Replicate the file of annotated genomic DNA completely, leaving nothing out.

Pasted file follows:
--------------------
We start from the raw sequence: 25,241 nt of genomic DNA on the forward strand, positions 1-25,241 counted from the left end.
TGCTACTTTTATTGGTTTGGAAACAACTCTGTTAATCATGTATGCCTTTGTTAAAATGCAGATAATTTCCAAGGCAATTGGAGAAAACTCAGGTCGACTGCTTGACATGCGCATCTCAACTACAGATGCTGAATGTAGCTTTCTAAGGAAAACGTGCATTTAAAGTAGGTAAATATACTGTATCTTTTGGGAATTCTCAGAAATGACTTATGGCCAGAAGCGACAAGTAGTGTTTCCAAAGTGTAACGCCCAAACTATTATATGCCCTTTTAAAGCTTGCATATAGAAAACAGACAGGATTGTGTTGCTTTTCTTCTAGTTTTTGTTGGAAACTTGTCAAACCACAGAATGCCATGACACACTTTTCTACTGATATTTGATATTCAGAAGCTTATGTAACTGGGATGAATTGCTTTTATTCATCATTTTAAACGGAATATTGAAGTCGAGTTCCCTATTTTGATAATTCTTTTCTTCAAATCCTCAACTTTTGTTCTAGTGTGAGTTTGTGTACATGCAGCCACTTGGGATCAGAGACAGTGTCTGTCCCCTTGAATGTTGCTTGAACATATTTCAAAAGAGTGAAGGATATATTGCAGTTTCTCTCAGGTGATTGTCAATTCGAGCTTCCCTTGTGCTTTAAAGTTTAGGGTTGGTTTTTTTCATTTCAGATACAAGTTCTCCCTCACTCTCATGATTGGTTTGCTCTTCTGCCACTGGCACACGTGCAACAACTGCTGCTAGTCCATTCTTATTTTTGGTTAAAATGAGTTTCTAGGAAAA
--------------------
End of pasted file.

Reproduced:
We start from the raw sequence: 25,241 nt of genomic DNA on the forward strand, positions 1-25,241 counted from the left end.
TGCTACTTTTATTGGTTTGGAAACAACTCTGTTAATCATGTATGCCTTTGTTAAAATGCAGATAATTTCCAAGGCAATTGGAGAAAACTCAGGTCGACTGCTTGACATGCGCATCTCAACTACAGATGCTGAATGTAGCTTTCTAAGGAAAACGTGCATTTAAAGTAGGTAAATATACTGTATCTTTTGGGAATTCTCAGAAATGACTTATGGCCAGAAGCGACAAGTAGTGTTTCCAAAGTGTAACGCCCAAACTATTATATGCCCTTTTAAAGCTTGCATATAGAAAACAGACAGGATTGTGTTGCTTTTCTTCTAGTTTTTGTTGGAAACTTGTCAAACCACAGAATGCCATGACACACTTTTCTACTGATATTTGATATTCAGAAGCTTATGTAACTGGGATGAATTGCTTTTATTCATCATTTTAAACGGAATATTGAAGTCGAGTTCCCTATTTTGATAATTCTTTTCTTCAAATCCTCAACTTTTGTTCTAGTGTGAGTTTGTGTACATGCAGCCACTTGGGATCAGAGACAGTGTCTGTCCCCTTGAATGTTGCTTGAACATATTTCAAAAGAGTGAAGGATATATTGCAGTTTCTCTCAGGTGATTGTCAATTCGAGCTTCCCTTGTGCTTTAAAGTTTAGGGTTGGTTTTTTTCATTTCAGATACAAGTTCTCCCTCACTCTCATGATTGGTTTGCTCTTCTGCCACTGGCACACGTGCAACAACTGCTGCTAGTCCATTCTTATTTTTGGTTAAAATGAGTTTCTAGGAAAA